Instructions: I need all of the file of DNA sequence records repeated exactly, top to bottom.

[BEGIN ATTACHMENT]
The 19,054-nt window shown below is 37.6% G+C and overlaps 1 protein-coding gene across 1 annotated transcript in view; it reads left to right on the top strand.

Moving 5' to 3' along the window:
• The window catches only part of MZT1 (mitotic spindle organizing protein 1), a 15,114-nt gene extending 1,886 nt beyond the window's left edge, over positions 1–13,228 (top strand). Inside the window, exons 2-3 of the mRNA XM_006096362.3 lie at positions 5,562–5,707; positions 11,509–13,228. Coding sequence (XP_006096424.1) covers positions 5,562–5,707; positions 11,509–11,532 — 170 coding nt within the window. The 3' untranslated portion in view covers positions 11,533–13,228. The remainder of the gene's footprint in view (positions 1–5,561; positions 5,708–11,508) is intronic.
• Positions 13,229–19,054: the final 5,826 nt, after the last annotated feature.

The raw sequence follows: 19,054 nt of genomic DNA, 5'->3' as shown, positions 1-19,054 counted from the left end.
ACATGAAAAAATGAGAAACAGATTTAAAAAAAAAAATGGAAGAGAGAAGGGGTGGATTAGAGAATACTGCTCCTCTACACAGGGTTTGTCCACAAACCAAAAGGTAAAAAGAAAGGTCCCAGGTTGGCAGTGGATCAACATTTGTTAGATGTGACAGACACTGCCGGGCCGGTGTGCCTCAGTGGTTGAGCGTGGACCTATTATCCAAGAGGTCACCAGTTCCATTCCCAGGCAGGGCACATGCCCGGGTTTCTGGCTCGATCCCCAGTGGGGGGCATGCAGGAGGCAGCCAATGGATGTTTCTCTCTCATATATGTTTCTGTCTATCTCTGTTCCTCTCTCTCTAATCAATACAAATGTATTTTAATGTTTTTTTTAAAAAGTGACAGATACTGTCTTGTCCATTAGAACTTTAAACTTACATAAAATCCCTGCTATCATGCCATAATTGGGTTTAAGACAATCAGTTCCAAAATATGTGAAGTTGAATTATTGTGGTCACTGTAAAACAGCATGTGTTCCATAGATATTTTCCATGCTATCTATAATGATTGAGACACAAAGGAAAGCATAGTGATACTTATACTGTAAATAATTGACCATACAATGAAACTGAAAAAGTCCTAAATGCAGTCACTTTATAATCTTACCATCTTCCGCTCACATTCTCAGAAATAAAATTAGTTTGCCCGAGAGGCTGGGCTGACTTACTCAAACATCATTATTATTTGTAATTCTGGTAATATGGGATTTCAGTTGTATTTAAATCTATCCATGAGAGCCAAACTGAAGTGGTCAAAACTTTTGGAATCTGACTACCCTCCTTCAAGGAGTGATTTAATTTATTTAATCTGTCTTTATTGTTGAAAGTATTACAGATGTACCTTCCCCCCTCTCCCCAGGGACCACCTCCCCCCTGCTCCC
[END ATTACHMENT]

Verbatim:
The 19,054-nt window shown below is 37.6% G+C and overlaps 1 protein-coding gene across 1 annotated transcript in view; it reads left to right on the top strand.

Moving 5' to 3' along the window:
• The window catches only part of MZT1 (mitotic spindle organizing protein 1), a 15,114-nt gene extending 1,886 nt beyond the window's left edge, over positions 1–13,228 (top strand). Inside the window, exons 2-3 of the mRNA XM_006096362.3 lie at positions 5,562–5,707; positions 11,509–13,228. Coding sequence (XP_006096424.1) covers positions 5,562–5,707; positions 11,509–11,532 — 170 coding nt within the window. The 3' untranslated portion in view covers positions 11,533–13,228. The remainder of the gene's footprint in view (positions 1–5,561; positions 5,708–11,508) is intronic.
• Positions 13,229–19,054: the final 5,826 nt, after the last annotated feature.

The raw sequence follows: 19,054 nt of genomic DNA, 5'->3' as shown, positions 1-19,054 counted from the left end.
ACATGAAAAAATGAGAAACAGATTTAAAAAAAAAAATGGAAGAGAGAAGGGGTGGATTAGAGAATACTGCTCCTCTACACAGGGTTTGTCCACAAACCAAAAGGTAAAAAGAAAGGTCCCAGGTTGGCAGTGGATCAACATTTGTTAGATGTGACAGACACTGCCGGGCCGGTGTGCCTCAGTGGTTGAGCGTGGACCTATTATCCAAGAGGTCACCAGTTCCATTCCCAGGCAGGGCACATGCCCGGGTTTCTGGCTCGATCCCCAGTGGGGGGCATGCAGGAGGCAGCCAATGGATGTTTCTCTCTCATATATGTTTCTGTCTATCTCTGTTCCTCTCTCTCTAATCAATACAAATGTATTTTAATGTTTTTTTTAAAAAGTGACAGATACTGTCTTGTCCATTAGAACTTTAAACTTACATAAAATCCCTGCTATCATGCCATAATTGGGTTTAAGACAATCAGTTCCAAAATATGTGAAGTTGAATTATTGTGGTCACTGTAAAACAGCATGTGTTCCATAGATATTTTCCATGCTATCTATAATGATTGAGACACAAAGGAAAGCATAGTGATACTTATACTGTAAATAATTGACCATACAATGAAACTGAAAAAGTCCTAAATGCAGTCACTTTATAATCTTACCATCTTCCGCTCACATTCTCAGAAATAAAATTAGTTTGCCCGAGAGGCTGGGCTGACTTACTCAAACATCATTATTATTTGTAATTCTGGTAATATGGGATTTCAGTTGTATTTAAATCTATCCATGAGAGCCAAACTGAAGTGGTCAAAACTTTTGGAATCTGACTACCCTCCTTCAAGGAGTGATTTAATTTATTTAATCTGTCTTTATTGTTGAAAGTATTACAGATGTACCTTCCCCCCTCTCCCCAGGGACCACCTCCCCCCTGCTCCC